Links to previously posted Gourmand Mom chicken salad recipes:

Waldorf Chicken Salad

Tropical Chicken Salad

Chicken Bacon Ranch Chicken Salad

Curried Chicken Salad

Asian-style Chicken Salad

Autumn Harvest Chicken Salad

Chicken, Apple, and Peanut Salad

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I’m an emotional eater. It is hands-down my biggest dietary downfall. I know how to lose weight. I know exactly what I need to do. And when things are good, I  can stay focused on my goals and get the job done.

But then there are times when it feels like my head is spinning. Somebody’s digging through the fireplace ashes, somebody else is constructing an elaborate obstacle course of danger and destruction in the living room,  and somebody else is throwing a tantrum because he wanted to wear his Ghostbusters t-shirt for the third day in a row. (My sister says I should just let the kids do what they want so they will be happy. She might be right.) The dishes are piled up. There’s a mound of dirty clothes lying on the kitchen floor, begging to be added to the laundry that is also piling up. The dog’s hair is rolling in tumbleweeds across the living room. And the million tiny Lego pieces, which I just finished picking up so the baby won’t eat them, are scattered all over the living room floor. Again. I don’t even know when it happened. My heart is racing and I’m barking commands like a well-practiced drill sergeant.

Put some clothes on. We don’t cook in the nude (giving new meaning to the term ‘Naked Chef’).

Stop trying to eat the stroller while I’m pushing it.

Books are for reading. Not eating.

The bathroom is not a play place. 

Somehow, the very same things which are my life’s greatest blessings are also the source of my greatest stresses. I often find it difficult to embrace this time in my life when somebody is always crying or whining or complaining or needing something. Whoever said you should live in the moment and be ever present in your life, clearly didn’t have a screaming baby in his arms or small whirling dervishes tearing the world apart around their feet. I don’t want to live in those moments. I just want to get through them. I’m sure they will all seem more magical in retrospect.

My life is beautiful. It’s joyous. It’s filled with amazing blessings. But it overwhelms me sometimes. And when I feel like I’m spinning in everyone else’s needs, with my heart pounding from my inability to keep up, I console myself with food. I can’t take a break or go for a run when the stress builds to explosive levels. Deep breathing doesn’t usually work. A spontaneous dance party sometimes does. But when it doesn’t, I eat. And eat and eat. Until I’m stuffed and refueled enough to pull myself together enough to clean the yogurt off the wall and wash that Ghostbusters t-shirt for the fifth time this week.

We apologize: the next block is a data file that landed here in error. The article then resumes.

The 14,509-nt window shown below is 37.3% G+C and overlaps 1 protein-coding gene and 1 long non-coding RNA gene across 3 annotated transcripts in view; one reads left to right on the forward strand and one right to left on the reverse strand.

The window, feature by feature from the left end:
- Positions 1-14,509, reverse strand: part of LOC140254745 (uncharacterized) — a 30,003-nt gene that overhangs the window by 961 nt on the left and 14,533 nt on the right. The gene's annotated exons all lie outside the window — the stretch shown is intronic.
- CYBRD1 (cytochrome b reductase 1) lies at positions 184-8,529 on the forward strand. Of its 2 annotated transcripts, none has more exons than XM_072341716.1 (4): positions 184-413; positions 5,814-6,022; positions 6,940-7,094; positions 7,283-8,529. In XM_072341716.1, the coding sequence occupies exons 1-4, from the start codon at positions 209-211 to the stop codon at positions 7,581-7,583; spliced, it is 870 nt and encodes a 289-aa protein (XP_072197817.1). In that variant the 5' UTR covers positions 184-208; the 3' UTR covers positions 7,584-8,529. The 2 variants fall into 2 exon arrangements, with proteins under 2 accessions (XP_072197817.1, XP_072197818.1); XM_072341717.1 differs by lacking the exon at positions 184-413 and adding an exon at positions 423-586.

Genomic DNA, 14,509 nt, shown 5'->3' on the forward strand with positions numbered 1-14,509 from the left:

Of course, the emotional eating usually just makes me feel worse in the long run. I’m conscious of that fact even as I’m shoveling the food into my mouth, but it doesn’t really matter in the moment. All this goes to say that my head’s been spinning extra fast and extra often lately (these things always seem to come and go in waves) and my progress towards a healthier me has suffered. I was open about my goals and successes when I set about my New Year’s resolutions, so it’s only fair that you know I’m struggling to stay the course right now. I’m remorseful, but not defeated. I have every intention of pulling myself together with some good, healthy, satisfying meals, like this super tasty, protein-rich salad.

This salad came to me in a half-conscious dream, in the middle of the night last week. The baby was in bed with me, sleeping poorly (all four of his top front teeth have come through in the past two weeks). The two of us were in and out of sleep for hours that night. And every time I was stirred, this salad was on my mind. Chicken. Apples. Peanut Vinaigrette. I spent a lot of drowsy time that evening trying to decide whether that flavor combination made sense. I decided it did. We tested it last night. It’s a winner. (The bacon wasn’t in my dream, but it was in my fridge and was screaming to join this salad. A very welcome addition, indeed.)

I know I’m not the only emotional eater out there. What strategies do you use for getting through those stressful moments without overindulging in food?

Chicken, Apple, and Peanut Salad

Ingredients

  • 8 cups lettuce or mixed greens, chopped
  • 6 slices bacon, cooked and chopped
  • 2 apples, thinly sliced
  • 1/4 cup peanuts, chopped
  • 2-3 chicken breasts, cooked and sliced*

For the peanut vinaigrette:

  • 1/6 cup balsamic vinegar
  • 1/6 cup olive oil
  • 1/6 cup peanut butter
  • 1/6 cup water
  • 1 tablespoon honey
  • 1/4 teaspoon ginger
  • 1/4 teaspoon cinnamon
  • 1/2 teaspoon red curry powder
*I seasoned my chicken breasts with salt and pepper, then baked in a 350 degrees oven for about 30 minutes. Cooking time will vary depending on the size and thickness of your chicken breasts.

Directions

To prepare the vinaigrette, combine all ingredients in a blender or food processor and pulse until well blended.

To assemble the salad, arrange about 2 cups of lettuce on each plate. Top with the sliced apples, bacon, and chicken breast. Sprinkle with chopped peanuts. Drizzle with the peanut vinaigrette.

Makes about 4 salads